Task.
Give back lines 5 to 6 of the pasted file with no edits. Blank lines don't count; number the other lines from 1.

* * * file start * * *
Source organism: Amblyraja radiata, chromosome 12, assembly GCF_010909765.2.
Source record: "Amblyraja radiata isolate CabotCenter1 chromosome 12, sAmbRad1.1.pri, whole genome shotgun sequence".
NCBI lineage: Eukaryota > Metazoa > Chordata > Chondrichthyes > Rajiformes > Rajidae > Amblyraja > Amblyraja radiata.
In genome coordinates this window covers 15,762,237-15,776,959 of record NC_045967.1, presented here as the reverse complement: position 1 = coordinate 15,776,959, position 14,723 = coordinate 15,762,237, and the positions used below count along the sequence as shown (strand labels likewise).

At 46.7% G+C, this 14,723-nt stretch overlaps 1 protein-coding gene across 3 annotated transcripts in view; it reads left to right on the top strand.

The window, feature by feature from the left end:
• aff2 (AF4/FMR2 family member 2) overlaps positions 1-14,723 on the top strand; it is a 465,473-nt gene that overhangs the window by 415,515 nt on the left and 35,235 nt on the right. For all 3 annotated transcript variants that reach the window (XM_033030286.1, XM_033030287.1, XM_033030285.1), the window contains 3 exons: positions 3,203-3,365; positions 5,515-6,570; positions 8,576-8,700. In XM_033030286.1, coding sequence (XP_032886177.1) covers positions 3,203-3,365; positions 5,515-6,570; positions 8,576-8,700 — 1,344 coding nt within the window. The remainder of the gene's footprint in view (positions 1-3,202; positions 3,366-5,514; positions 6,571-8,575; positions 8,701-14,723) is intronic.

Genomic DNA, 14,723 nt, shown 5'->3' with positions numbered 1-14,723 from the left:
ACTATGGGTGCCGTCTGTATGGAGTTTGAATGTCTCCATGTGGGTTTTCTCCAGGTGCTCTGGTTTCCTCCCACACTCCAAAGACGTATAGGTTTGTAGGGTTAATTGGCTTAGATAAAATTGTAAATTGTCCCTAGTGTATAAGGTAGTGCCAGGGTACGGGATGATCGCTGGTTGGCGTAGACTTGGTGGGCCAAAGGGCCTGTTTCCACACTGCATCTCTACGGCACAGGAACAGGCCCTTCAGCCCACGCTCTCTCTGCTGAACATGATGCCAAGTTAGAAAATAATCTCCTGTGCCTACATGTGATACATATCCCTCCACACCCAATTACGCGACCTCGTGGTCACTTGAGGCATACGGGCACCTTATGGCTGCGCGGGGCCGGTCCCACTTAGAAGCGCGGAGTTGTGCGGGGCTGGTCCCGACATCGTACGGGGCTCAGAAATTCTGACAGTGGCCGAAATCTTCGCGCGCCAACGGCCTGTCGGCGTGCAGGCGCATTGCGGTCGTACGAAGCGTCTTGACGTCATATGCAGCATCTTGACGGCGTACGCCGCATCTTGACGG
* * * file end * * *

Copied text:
At 46.7% G+C, this 14,723-nt stretch overlaps 1 protein-coding gene across 3 annotated transcripts in view; it reads left to right on the top strand.

The window, feature by feature from the left end: